May the Slush Be With You

A love letter to the springiest spring-skiing conditions.
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Ode to Slush Bumps

Get out there and do some wiggles.

The most beautiful things in this world are always the most ephemeral. Which explains why museums are filled with portraits of pears. Artists found them exquisite because their perfection is so fleeting— just one day transforms them into a squishy, brown mess. And, when explored as an allegory for our own, um, ripening, these paintings might just be the origin of the skier’s code of conduct: “Go get it.”

Well, I’m no Caravaggio, but if I were, I’d paint a portrait of a spring slush bump. Because this gorgeous springtime phenomenon—our reward for spending a frigid winter on snow that rattles our fillings and makes our knees swell from the ground up—can, within 10 minutes of either shadow or more sun, harden to ocean reef or melt into the watery instant mashed potatoes my grandpa made me eat when I was five.

Wait, what’s that you say? Bumps went out of style with Jennifer Aniston’s hair? Wake up and smell the P-tex, people: Bumps will always be beautiful, in part because they are untamable, unpredictable, and, for the less fortunate, just plain unskiable. Moguls are awesome in the same way the Guns N’ Roses anthems of my youth are awesome: Loose, violent, loud, and messy.

Granted, powder is awesome. No denying that. And during the four times a year we actually get lift-served freshies, I applaud those onesie- wearing snobs fist-bumping over their powder 11s in hopes that someday the act of standing up in ski boots will be recognized as an actual sport. As for me, I’m going to ski—and by that I mean turn—often. And because slopes that require turns inevitably cultivate small mounds of snow unfairly discriminated against as moguls, that means I will ski bumps.

I admit I am old-school. When I was a kid, it was widely accepted that bumps were the penultimate proving ground for ripping, specifically the perfect zipper lines of Colorado’s bump mecca, Mary Jane. Now, everyone’s known since they spent seven minutes in a closet in middle school that not all bumps are created equal. It takes good bump skiers to make good bumps (yet another chicken/egg conundrum for your to-ponder list). At places like Jackson, where the bros are way too cool to plant a pole, not to mention turn, moguls are like pinball bumpers on the periphery of slide-for-lifes. And when it comes to spring bumps, those delicious mounds of snow cone–worthy slush, there is no better place than the sun-soaked Back Bowls of Vail.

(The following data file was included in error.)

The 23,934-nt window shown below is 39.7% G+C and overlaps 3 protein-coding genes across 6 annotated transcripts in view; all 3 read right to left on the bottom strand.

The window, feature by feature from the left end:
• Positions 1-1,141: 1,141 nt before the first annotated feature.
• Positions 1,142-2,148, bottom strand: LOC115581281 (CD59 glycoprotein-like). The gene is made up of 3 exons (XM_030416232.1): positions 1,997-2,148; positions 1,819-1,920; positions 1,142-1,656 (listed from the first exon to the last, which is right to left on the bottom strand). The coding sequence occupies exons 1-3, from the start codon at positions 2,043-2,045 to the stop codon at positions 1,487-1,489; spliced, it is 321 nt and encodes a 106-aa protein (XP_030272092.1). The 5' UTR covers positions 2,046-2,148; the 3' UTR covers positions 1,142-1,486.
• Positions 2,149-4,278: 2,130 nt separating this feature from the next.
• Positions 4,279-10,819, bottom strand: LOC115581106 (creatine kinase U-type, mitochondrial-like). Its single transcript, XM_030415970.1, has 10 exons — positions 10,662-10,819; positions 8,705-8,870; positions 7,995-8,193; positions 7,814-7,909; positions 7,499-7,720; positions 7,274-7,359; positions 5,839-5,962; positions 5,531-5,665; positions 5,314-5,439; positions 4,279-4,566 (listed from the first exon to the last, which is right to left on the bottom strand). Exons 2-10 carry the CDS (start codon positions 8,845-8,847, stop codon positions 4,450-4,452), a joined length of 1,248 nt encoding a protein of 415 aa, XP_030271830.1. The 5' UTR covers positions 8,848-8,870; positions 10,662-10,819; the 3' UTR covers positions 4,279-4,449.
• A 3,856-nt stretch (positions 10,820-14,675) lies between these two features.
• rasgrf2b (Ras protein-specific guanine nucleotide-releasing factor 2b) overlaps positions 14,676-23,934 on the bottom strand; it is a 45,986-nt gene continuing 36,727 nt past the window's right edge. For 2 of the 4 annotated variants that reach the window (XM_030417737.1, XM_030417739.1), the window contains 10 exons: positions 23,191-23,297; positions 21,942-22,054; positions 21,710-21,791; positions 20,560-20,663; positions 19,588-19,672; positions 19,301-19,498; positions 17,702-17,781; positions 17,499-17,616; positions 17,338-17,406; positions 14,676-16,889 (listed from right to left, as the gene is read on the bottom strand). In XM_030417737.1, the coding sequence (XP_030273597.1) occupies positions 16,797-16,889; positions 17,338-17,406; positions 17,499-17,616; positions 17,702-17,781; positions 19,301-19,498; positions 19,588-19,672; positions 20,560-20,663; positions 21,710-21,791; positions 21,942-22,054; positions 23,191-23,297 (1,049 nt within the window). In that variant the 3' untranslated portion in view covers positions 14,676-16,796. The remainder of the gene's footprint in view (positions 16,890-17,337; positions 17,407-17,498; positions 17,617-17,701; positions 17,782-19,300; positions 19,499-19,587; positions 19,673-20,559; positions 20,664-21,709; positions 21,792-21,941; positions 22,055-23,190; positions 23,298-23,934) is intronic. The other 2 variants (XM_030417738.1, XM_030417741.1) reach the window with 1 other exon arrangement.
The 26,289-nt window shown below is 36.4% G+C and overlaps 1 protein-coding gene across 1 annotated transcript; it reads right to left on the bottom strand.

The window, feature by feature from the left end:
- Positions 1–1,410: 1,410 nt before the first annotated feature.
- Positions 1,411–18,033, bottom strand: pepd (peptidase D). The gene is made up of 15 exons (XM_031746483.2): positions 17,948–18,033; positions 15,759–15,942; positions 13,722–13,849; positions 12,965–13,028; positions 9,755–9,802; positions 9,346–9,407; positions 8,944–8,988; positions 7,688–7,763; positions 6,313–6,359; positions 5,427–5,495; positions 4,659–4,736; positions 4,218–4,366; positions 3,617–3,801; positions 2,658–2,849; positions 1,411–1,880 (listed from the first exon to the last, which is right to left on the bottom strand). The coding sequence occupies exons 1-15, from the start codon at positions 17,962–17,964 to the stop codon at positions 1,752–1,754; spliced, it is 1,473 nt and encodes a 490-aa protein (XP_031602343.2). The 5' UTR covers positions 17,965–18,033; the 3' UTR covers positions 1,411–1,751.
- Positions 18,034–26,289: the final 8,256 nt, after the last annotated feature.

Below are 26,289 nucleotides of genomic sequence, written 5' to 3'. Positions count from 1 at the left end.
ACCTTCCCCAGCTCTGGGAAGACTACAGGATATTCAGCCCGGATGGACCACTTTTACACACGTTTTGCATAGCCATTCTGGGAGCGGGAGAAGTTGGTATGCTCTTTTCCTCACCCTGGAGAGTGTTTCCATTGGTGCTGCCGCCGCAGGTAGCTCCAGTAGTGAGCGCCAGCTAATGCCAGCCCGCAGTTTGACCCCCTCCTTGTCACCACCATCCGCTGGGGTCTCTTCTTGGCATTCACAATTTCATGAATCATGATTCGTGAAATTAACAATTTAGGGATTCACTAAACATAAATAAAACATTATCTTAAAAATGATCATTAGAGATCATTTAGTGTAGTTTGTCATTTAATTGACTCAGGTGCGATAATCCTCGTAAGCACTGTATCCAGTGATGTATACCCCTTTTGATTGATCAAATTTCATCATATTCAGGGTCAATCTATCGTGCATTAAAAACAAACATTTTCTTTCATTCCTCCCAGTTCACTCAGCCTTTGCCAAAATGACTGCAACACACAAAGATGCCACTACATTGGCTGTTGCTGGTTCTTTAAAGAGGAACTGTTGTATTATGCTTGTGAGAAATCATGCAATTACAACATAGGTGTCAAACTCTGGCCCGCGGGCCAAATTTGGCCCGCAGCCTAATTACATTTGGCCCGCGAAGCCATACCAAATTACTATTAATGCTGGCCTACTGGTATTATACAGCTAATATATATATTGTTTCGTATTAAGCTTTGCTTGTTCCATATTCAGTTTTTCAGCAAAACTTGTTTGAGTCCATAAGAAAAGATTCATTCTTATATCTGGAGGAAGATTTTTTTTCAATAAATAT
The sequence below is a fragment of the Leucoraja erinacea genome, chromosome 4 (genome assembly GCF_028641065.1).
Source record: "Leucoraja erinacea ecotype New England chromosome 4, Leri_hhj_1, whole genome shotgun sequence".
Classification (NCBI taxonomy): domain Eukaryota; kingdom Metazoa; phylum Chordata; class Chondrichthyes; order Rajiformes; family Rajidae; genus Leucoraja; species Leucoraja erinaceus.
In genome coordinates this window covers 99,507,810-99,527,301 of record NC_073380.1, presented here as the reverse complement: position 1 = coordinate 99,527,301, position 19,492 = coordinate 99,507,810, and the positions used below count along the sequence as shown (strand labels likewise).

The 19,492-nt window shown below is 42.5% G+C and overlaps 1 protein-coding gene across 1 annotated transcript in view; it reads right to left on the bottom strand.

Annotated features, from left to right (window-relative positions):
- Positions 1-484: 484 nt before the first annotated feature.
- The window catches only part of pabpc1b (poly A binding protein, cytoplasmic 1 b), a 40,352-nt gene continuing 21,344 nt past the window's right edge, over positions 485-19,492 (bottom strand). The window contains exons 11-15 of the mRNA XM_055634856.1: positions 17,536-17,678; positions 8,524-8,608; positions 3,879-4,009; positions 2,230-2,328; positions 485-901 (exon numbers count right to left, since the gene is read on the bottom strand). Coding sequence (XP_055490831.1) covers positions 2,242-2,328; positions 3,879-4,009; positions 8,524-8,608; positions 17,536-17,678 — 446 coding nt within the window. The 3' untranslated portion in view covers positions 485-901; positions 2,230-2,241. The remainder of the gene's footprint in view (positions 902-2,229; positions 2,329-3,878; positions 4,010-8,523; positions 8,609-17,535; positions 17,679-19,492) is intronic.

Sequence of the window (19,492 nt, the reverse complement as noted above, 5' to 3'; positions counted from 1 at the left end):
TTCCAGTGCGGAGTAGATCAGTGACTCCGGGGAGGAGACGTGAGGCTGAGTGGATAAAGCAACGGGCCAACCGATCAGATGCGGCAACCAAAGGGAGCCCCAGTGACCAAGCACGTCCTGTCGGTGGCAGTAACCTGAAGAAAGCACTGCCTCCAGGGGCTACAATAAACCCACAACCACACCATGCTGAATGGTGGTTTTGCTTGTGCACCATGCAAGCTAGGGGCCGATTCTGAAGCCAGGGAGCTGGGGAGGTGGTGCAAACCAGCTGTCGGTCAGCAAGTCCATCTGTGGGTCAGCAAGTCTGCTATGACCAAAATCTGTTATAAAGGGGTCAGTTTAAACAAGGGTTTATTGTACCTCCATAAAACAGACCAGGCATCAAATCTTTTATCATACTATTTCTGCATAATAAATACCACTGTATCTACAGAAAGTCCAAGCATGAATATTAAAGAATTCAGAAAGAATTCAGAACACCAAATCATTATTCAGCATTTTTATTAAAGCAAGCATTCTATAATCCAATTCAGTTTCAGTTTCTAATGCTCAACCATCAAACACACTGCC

That ripe corn in Sun Up and Sun Down Bowls—best paired with Vuarnets, an original one-piece (the belted kind with shoulder pads) and a headband that allows for glorious hair tossing—slows everything down a little. It gives you some kind of semblance of control over terrain that, all season long, has cut your ego like that hard-boiled egg slicer-thing everyone has in their kitchen drawer and doesn’t know the name of.

See, slush bumps forgive almost all your errors—the missing sections of edge on your skis, bases you haven’t waxed all season, even that backseat twist you do with your left arm. But that’s not all—they celebrate your flaws, shooting out a heavy rooster tail at all the onlookers on either side of your line as if to say, “Look at me go, in spite of my suckiness!” For old people like me, slush bumps let us relive our heyday and simultaneously invent an alternate reality, one in which we are the stars of some kind of film that doesn’t involve the cat drinking out of the toilet or kids making homemade slime with the last of our dish soap. 

Youth may still be wasted on the young, it’s true, but I won’t waste a single precious slush bump until I too turn squishy and brown. Now’s the time, people. Go. Get. It.

Kimberly Beekman, former longtime editor at SKI and Skiing, dedicates this essay to Marcus Caston and Jonny Moseley for their seminal work on “Return of the Turn.” She’ll ski bumps with them anytime.

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